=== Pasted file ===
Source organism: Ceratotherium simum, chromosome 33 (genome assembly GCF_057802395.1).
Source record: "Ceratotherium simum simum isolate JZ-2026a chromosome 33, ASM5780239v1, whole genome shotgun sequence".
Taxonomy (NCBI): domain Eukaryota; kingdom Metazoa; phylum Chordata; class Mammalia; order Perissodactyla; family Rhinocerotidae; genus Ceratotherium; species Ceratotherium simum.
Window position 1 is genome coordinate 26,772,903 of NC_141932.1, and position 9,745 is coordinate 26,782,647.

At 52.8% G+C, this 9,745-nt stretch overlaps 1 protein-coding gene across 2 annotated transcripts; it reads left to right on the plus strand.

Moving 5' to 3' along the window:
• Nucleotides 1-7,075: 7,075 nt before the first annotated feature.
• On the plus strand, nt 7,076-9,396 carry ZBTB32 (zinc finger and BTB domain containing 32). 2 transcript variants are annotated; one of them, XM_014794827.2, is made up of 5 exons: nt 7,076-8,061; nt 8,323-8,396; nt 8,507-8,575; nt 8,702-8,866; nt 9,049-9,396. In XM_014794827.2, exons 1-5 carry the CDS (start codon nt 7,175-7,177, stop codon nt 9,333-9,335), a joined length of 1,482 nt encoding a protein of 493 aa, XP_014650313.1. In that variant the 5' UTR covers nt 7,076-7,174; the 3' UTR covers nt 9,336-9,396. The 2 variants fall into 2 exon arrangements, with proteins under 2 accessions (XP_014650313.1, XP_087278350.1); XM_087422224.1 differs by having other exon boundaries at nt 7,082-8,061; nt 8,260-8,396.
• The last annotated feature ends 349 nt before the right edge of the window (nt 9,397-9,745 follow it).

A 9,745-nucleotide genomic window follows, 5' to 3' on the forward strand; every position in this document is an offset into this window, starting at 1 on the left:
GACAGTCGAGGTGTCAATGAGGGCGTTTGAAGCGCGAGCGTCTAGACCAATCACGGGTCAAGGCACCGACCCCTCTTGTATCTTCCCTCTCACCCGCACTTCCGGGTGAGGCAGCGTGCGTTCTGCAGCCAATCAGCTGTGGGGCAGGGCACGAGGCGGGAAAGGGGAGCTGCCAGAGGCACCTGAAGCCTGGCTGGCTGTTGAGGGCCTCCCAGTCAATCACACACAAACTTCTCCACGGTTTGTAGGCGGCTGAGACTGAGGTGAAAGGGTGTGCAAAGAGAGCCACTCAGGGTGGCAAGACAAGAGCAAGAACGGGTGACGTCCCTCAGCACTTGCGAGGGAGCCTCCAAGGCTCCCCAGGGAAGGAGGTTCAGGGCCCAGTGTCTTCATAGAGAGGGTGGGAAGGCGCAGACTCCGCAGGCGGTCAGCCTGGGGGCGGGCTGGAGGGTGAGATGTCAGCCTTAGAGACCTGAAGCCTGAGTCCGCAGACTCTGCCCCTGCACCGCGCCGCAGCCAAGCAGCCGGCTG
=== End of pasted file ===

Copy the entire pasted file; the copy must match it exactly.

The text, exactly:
Source organism: Ceratotherium simum, chromosome 33 (genome assembly GCF_057802395.1).
Source record: "Ceratotherium simum simum isolate JZ-2026a chromosome 33, ASM5780239v1, whole genome shotgun sequence".
Taxonomy (NCBI): domain Eukaryota; kingdom Metazoa; phylum Chordata; class Mammalia; order Perissodactyla; family Rhinocerotidae; genus Ceratotherium; species Ceratotherium simum.
Window position 1 is genome coordinate 26,772,903 of NC_141932.1, and position 9,745 is coordinate 26,782,647.

At 52.8% G+C, this 9,745-nt stretch overlaps 1 protein-coding gene across 2 annotated transcripts; it reads left to right on the plus strand.

Moving 5' to 3' along the window:
• Nucleotides 1-7,075: 7,075 nt before the first annotated feature.
• On the plus strand, nt 7,076-9,396 carry ZBTB32 (zinc finger and BTB domain containing 32). 2 transcript variants are annotated; one of them, XM_014794827.2, is made up of 5 exons: nt 7,076-8,061; nt 8,323-8,396; nt 8,507-8,575; nt 8,702-8,866; nt 9,049-9,396. In XM_014794827.2, exons 1-5 carry the CDS (start codon nt 7,175-7,177, stop codon nt 9,333-9,335), a joined length of 1,482 nt encoding a protein of 493 aa, XP_014650313.1. In that variant the 5' UTR covers nt 7,076-7,174; the 3' UTR covers nt 9,336-9,396. The 2 variants fall into 2 exon arrangements, with proteins under 2 accessions (XP_014650313.1, XP_087278350.1); XM_087422224.1 differs by having other exon boundaries at nt 7,082-8,061; nt 8,260-8,396.
• The last annotated feature ends 349 nt before the right edge of the window (nt 9,397-9,745 follow it).

A 9,745-nucleotide genomic window follows, 5' to 3' on the forward strand; every position in this document is an offset into this window, starting at 1 on the left:
GACAGTCGAGGTGTCAATGAGGGCGTTTGAAGCGCGAGCGTCTAGACCAATCACGGGTCAAGGCACCGACCCCTCTTGTATCTTCCCTCTCACCCGCACTTCCGGGTGAGGCAGCGTGCGTTCTGCAGCCAATCAGCTGTGGGGCAGGGCACGAGGCGGGAAAGGGGAGCTGCCAGAGGCACCTGAAGCCTGGCTGGCTGTTGAGGGCCTCCCAGTCAATCACACACAAACTTCTCCACGGTTTGTAGGCGGCTGAGACTGAGGTGAAAGGGTGTGCAAAGAGAGCCACTCAGGGTGGCAAGACAAGAGCAAGAACGGGTGACGTCCCTCAGCACTTGCGAGGGAGCCTCCAAGGCTCCCCAGGGAAGGAGGTTCAGGGCCCAGTGTCTTCATAGAGAGGGTGGGAAGGCGCAGACTCCGCAGGCGGTCAGCCTGGGGGCGGGCTGGAGGGTGAGATGTCAGCCTTAGAGACCTGAAGCCTGAGTCCGCAGACTCTGCCCCTGCACCGCGCCGCAGCCAAGCAGCCGGCTG